Production and Characterization of Tobacco Addition Lines Carrying Nicotiana debneyi Chromosomes with a Gene for Resistance to Black Root Rot
- Dapeng Bai ,
- R. Reeleder and
- J. E. Brandle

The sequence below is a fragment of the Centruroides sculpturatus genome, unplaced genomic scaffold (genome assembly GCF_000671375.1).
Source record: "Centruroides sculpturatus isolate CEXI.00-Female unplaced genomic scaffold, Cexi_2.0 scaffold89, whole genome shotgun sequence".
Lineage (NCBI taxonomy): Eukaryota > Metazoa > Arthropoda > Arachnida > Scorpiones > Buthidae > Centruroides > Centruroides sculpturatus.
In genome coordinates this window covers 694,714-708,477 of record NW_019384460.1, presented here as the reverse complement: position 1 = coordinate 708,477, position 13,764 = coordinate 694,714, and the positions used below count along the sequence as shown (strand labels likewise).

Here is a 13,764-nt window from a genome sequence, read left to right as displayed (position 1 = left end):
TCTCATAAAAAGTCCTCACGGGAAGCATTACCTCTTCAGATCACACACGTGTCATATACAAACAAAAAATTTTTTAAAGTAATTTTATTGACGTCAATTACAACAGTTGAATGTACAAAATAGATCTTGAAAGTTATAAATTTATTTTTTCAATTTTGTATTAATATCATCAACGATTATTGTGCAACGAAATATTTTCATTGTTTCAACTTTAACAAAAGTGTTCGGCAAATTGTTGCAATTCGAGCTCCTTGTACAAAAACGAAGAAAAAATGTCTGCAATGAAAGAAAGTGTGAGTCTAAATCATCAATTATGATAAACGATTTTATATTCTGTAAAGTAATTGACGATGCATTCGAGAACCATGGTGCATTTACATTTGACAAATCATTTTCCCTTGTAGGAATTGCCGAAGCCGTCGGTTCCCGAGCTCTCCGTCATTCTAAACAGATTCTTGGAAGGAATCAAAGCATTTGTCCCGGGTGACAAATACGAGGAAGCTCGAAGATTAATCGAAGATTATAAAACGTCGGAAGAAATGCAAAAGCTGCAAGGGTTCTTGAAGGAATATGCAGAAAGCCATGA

Black root rot, caused by Chalara elegans Nag. Raj and Kendrick (syn: Thielaviopsis basicola [Berk. and Broome] Ferr.), is a common soil-borne fungal disease in cultivated tobacco (Nicotiana tabacum L., 2n=SSTT=48). Only polygenic partial resistance to this disease is available in the original tobacco genomes; however, Nicotiana debneyi Domin, a tetraploid relative of tobacco (2n = XXYY = 48) has complete resistance to a wide spectrum of black root rot biotypes. A fertile somatic hybrid between N. tabacum ‘Delgold’ and N. debneyi was previously produced and was used to transfer the N. debneyi black root rot resistance into tobacco. Tobacco addition lines carrying the N. debneyi chromosomes with the gene for black root rot resistance were produced after two generations of backcrossing to the recurrent tobacco parent followed by two generations of selfing. Random amplified polymorphic DNA (RAPD) analyses of the disomic (2n 50) addition lines and 14 monosomic (2n = 49) addition lines derived there from provided strong evidence that the two N. debneyi chromosomes in the 2n = 50 addition lines were identical. However, the tobacco genetic background apparently prevented homologous pairing of these chromosomes or caused their desynapsis. Lagging chromosomes at anaphase I and micronuclei at telophase I were observed. Transmission rates of the N. debneyi chromosomes through the egg and pollen of the addition lines were 8.1 and 10.1%, respectively. The N. debneyi chromosomes in the addition lines occasionally paired with tobacco chromosomes, and therefore, translocation lines with black root rot resistance (2n = 24 II) may be obtained in the self-pollinated progeny by crossing-over. Seventeen RAPD markers were found to be associated with the N. debneyi chromosomes in the addition lines and these should be useful in monitoring further transfer of N. debneyi chromosome fragments into the tobacco genomes.
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